1. A few people care that we’re destroying the planet
Reporting for the National Observer, Carl Meyer has a look at the debate in Nova Scotia over offshore drilling:
“My view is — hey, c’mon, it’s time to bite the bullet, and get away from any utilization of any possible new fossil fuel,” said Bill [Long]. “Hundreds of miles of shoreline from here to Yarmouth — it’s just madness that we would risk that.”
His worry was heightened this summer, when 136,000 litres of a toxic mud spewed into the ocean from the drilling rig.
The regulator, the Canada-Nova Scotia Offshore Petroleum Board (CNSOPB) that approved the drilling April 21, said it was the result of a loose connection in the line that pumps mud into the conduit between the oil well and the rig to bring up broken bits of solid material.
The accident forced BP to suspend drilling operations for weeks, until CNSOPB gave them the green light again on July 23.
BP was of course the operator of the Deepwater Horizon well, which exploded, killing 11 people and gushing millions of barrels of oil into the Gulf of Mexico.
Click here to read Linda Pannozzo’s investigation into BP’s plan to use the dispersant Corexit should a similar blowout happen in Nova Scotia waters.
Oh, and yesterday the Washington Post reported that in terms of oil spilled, the Deepwater Horizon spill will soon be surpassed by another spill in the Gulf of Mexico:
An oil spill that has been quietly leaking millions of barrels into the Gulf of Mexico has gone unplugged for so long that it now verges on becoming one of the worst offshore disasters in U.S. history.
Between 300 and 700 barrels of oil per day have been spewing from a site 12 miles off the Louisiana coast since 2004, when an oil-production platform owned by Taylor Energy sank in a mudslide triggered by Hurricane Ivan. Many of the wells have not been capped, and federal officials estimate that the spill could continue through this century. With no fix in sight, the Taylor offshore spill is threatening to overtake BP’s Deepwater Horizon disaster as the largest ever.
In an era of climate change and warmer open waters, the storms are becoming more frequent and violent. Starting with Ivan in 2004, several hurricanes battered or destroyed more than 150 platforms in just four years.
On average, 330,000 gallons of crude are spilled each year in Louisiana from offshore platforms and onshore oil tanks, according to a state agency that monitors them.
Good thing we don’t have hurricanes in Nova Scotia.
2. Cornwallis committee
The “Special Advisory Committee on the Commemoration of Edward Cornwallis and the Recognition and Commemoration of Indigenous History” finally met last night, and the meeting lasted just four minutes, reports Zane Woodford:
“To make it more valid, it has to be seen that this committee is independent, at arm’s-length away from HRM,” co-chair Chief Roderick Googoo of We’koqma’q First Nation told reporters after the meeting.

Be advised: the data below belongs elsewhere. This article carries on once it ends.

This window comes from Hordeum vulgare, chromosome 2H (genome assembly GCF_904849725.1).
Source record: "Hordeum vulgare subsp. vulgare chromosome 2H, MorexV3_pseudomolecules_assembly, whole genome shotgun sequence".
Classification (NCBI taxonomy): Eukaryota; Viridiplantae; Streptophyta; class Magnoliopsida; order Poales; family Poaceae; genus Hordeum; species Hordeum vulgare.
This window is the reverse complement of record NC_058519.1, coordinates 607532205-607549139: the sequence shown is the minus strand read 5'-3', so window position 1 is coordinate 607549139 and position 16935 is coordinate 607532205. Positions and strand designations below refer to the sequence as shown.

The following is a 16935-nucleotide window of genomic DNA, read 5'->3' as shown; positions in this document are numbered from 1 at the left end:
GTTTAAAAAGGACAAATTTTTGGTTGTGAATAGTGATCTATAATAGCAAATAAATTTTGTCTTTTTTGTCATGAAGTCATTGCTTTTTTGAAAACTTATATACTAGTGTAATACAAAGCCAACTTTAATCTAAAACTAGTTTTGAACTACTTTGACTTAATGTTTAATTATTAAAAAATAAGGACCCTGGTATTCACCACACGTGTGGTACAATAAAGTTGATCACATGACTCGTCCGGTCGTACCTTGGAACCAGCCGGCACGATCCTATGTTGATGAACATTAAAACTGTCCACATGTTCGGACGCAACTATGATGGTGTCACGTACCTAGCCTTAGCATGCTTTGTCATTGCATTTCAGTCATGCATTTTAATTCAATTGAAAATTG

“Otherwise, if we operate under their rules, then we’re still under their jurisdiction. We want to do this in a very objective way. In order for us to do that and give it justice to the work that we have to do, it has to be independent. We have to go at our own pace and I guess make up our rules on how we do things as we go forward.”
Though the day has been anticipated for many months, the meeting lasted just over four minutes.
“I guarantee that will be the shortest meeting we will ever have,” said co-chair Monica MacDonald, manager of research at the Canadian Museum of Immigration at Pier 21.
MacDonald called it “reconstituting the framework and the foundation” of the committee so that it’s no longer a committee of council but a “product of a true partnership between the Mi’kmaw and non-Mi’kmaw community in HRM.”
“We feel that it was very important, because when HRM set up this committee as a committee of council, it was still a creation of HRM to which Indigenous and non-Indigenous representatives were invited,” MacDonald said. “This way, we want to start out in the true spirit, we feel the true spirit of reconciliation, to form a partnership.”
3. Postal strike
“Canada Post workers carried picket signs instead of packages Monday after they walked off the job amid what they call unfair treatment by the Crown corporation,” reports John McPhee for the Chronicle Herald:
“We’re just looking to be treated fairly, I guess, really,” said one man on the picket line in Halifax, where groups of well-bundled picketers surrounded the main postal depot on a cold and windy morning.
“They keep making millions in profits none of that is coming to us. They keep taking money away from us. Rollbacks after rollbacks, every contract.”
None of the postal workers who spoke to The Chronicle Herald wanted their names used. They spoke of longer workdays, skyrocketing parcel loads sparked by an online shopping boom and hourly wages that are six or seven dollars below that of competitors such as Purolator.
“When they make the route up, they say 20 parcels, that’s your eight-hour day and all of a sudden you get 80 parcels,” a woman said over the sound of honking horns from supportive motorists passing by on Almon Street.“An eight-hour workday has now become an 11- or 12-hour workday.”
4. Irving’s conflict of interest
“Law professors contacted by CBC say conflict of interest and a lack transparency are among the issues with a plea deal proposed in a J.D. Irving pollution case, and one predicts the case will not be accepted by the court,” reports connell smith (who appears to use the lowercase for his name):